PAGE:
ADA comments on CMS proposed rule to expand Medicare coverage of medically necessary conditions requiring dental services

Association largely supports draft rule; urges CMS to address questions related to cost and administration

The ADA is committed to addressing the oral health needs of older Americans and supports many of the components of a Centers for Medicare & Medicaid Services proposed rule to include dental benefits for Medicare beneficiaries under certain conditions deemed medically necessary.

In comments filed Sept. 2, the ADA told CMS it supports several of the rule's proposals to include a dental benefit for Medicare beneficiaries who are highly vulnerable in order to manage their medical condition and enhance their quality of life. The Association also shared concerns the ADA has about the cost and administration of the draft rule and urged CMS to clarify how a Medicare medically necessary benefit would be administered for dentistry to ensure that all beneficiaries can gain access to services they need.

Covering dental services under Medicare prior to certain medical or surgical procedures
ADA President Cesar R. Sabates and Executive Director Raymond A. Cohlmia, D.D.S., wrote that the ADA applauds CMS for including a dental benefit for Medicare beneficiaries who require the following:

- A dental or oral examination prior to renal organ transplant surgery.
- Reconstruction of a ridge when performed as a result of the surgical removal of a tumor. The ADA told CMS that this coverage should be available in all instances when the reconstruction of the ridge "is incident to" the surgical removal of a tumor, even if not coincident with the tumor removal.
- Stabilization of teeth when done in connection with the reduction of a jaw fracture or incident to another covered medical condition.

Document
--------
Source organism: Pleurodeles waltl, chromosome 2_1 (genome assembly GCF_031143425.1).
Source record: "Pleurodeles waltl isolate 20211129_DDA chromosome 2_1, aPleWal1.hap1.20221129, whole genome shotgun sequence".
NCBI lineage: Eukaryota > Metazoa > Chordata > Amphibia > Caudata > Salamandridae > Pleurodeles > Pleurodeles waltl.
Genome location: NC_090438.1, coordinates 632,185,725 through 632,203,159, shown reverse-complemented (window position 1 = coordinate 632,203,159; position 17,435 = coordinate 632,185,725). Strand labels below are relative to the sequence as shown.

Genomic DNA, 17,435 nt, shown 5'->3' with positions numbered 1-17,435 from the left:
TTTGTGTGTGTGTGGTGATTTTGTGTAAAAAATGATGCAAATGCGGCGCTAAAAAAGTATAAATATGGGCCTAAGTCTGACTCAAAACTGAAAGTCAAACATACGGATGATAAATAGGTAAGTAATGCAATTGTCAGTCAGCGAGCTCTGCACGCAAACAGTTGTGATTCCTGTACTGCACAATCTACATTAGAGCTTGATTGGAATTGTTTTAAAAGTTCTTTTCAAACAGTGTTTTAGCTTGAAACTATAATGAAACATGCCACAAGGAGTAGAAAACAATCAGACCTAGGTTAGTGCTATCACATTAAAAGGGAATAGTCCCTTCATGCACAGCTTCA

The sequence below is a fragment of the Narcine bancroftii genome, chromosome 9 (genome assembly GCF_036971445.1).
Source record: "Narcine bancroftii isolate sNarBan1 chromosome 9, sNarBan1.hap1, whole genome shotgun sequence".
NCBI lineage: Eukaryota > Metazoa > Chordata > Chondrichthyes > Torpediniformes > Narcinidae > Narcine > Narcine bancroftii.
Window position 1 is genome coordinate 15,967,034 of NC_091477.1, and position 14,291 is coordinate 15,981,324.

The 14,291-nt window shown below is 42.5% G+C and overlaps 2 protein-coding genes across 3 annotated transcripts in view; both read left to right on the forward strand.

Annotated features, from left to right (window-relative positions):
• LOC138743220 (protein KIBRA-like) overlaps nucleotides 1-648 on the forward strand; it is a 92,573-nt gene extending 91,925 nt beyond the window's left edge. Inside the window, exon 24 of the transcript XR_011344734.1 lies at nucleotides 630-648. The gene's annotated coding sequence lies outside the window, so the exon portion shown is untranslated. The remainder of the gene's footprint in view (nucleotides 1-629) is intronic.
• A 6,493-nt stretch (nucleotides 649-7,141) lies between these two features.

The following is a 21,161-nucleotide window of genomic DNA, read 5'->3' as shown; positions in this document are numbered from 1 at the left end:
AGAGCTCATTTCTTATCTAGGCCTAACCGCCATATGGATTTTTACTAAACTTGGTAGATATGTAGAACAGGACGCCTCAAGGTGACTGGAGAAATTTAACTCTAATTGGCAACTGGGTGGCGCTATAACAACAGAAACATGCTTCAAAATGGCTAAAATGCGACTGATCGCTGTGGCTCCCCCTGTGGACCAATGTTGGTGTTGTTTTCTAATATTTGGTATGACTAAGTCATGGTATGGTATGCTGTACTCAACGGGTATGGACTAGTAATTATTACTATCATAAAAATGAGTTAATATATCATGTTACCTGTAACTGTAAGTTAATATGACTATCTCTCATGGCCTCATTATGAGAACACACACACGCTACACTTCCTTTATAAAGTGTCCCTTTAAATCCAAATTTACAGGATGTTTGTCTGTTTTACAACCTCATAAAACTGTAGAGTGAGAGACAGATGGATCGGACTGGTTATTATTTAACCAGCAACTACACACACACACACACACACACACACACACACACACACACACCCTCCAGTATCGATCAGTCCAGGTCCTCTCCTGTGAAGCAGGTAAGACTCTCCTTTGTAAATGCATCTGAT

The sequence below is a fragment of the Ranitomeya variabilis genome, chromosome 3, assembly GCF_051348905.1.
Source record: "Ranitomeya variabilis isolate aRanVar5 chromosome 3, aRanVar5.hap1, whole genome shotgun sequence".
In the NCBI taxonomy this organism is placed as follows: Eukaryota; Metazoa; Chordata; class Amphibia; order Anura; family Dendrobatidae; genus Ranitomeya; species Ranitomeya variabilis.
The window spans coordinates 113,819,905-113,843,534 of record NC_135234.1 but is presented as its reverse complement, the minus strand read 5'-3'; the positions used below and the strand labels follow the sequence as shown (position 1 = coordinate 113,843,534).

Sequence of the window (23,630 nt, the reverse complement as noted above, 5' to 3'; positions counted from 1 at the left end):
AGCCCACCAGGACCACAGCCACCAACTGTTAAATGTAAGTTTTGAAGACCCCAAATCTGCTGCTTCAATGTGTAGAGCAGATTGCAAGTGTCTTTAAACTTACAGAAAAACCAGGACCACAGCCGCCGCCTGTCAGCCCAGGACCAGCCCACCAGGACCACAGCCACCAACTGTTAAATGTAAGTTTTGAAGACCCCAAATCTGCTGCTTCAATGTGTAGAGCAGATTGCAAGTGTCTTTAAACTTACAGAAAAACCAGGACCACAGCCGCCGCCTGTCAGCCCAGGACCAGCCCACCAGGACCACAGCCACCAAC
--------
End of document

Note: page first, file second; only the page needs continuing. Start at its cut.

- Tooth extraction to prepare the jaw for radiation treatment of neoplastic disease.
CMS said it intends to expand access to these services by allowing a benefit in both the in-patient as well as the out-patient settings.

"While the ADA appreciates the value of such expanded access to care for Medicare beneficiaries, the ADA would like clarification regarding certain claims and payment policies to ensure the dentists in the out-patient setting can address the needs of these patients," according to the comments.

The ADA also said it supports including necessary dental treatments and diagnostics in Medicare for patients scheduled for organ transplants, cardiac valve replacements or valvuloplasty procedures to eliminate oral infections prior to surgery.

"We applaud CMS for specifying that services ancillary to dental procedures - such as X-rays, administration of anesthesia and use of the operating room - will be eligible for payment under the applicable payment system," the ADA wrote.

Tooth extractions should be 'last resort'
The ADA said that "while examination is the first step to identifying and eliminating dental disease, examination alone is not enough for improving health outcomes. Recovery, rehabilitation and maintenance of patients is equally important." The ADA also said that while eliminating infection prior to a procedure is critical, tooth extraction should be considered a last resort for treating disease. The Association urged CMS to consider covering other treatment options that are considered appropriate based on the clinical judgment of the care team.

"Medicare beneficiaries whose teeth can be reasonably preserved should be able to opt for more conservative approaches to care," the comments stated. "To this end, we urge CMS to consider coverage of comprehensive services beyond 'elimination of infection' prior to medical/surgical procedure. Moreover, even when extraction is the best treatment, extraction without subsequent replacement of the extracted teeth leaves the patient disabled."

Need for viable fee schedule
Regarding the proposal to use contractor pricing for dental services payable by Medicare, the ADA noted that there is no "widely accepted" Resource-Based Relative Value Scale for dental procedure codes represented by the Current Dental Terminology Code, the named Health Insurance Portability and Accountability Act standard for representing dental procedures on standard electronic transactions. The ADA urged CMS to collect and evaluate the most recent relevant data for over 700 CDT Codes in order to develop a viable fee schedule using that scale's methodology, which, to the Association's knowledge, has never been applied within dental claims.